Signature Features of the Colorado Plateau

February 20, 2008

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Provided and copyright by: Tom McGuire
Summary authors & editors: Tom McGuire 

The Colorado Plateau occupies a large section of northern Arizona and eastern Utah, along with portions of New Mexico and Colorado. It lies at elevations ranging from about 5,000 to 12,000 ft. (1.5 to 4 km) -- this is the principal upper catchment area of the Colorado River. Bryce Canyon, Zion and the Grand Canyon National Parks provide impressive stratigraphic exposures. The image above, taken on the Navajo Indian Reservation just east of Kayenta, Arizona, shows several characteristics of this unique landscape.

The high plateau is generally underlain by flat-lying sedimentary rocks of Mesozoic age, as seen in the distance. Many east-dipping monoclines have resulted from the force of the North American plate colliding with the Pacific Plate. Comb Ridge monocline is seen here dipping toward the camera -- it is composed of Jurassic Navajo Sandstone. The pink sand is derived from sandstone layers that contain oxidized iron.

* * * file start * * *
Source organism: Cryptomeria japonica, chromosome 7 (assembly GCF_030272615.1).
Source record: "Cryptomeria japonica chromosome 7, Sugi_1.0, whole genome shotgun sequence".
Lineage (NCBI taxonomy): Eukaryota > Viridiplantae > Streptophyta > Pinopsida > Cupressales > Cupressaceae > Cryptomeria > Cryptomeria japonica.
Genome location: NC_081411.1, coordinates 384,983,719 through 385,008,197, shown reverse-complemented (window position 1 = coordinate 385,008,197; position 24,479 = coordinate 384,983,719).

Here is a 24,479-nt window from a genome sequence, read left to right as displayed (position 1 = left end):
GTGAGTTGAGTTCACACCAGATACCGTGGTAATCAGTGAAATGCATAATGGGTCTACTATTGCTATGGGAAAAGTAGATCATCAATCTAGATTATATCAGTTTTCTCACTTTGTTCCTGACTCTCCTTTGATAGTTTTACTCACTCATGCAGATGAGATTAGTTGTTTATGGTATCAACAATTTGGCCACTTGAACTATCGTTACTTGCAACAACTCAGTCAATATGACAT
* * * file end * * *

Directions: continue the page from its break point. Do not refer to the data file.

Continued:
On top of the sedimentary sequence are numerous more recent igneous mountain masses such as the volcanic San Francisco Peaks of Arizona and the Henry Mountains batholith (magma intrusion) of Utah. Agatha Peak, in the middle-distance, is the core of a volcano that spread its lava over an unknown area along with dozens of similar nearby volcanic necks. Photo taken in March of 2007.

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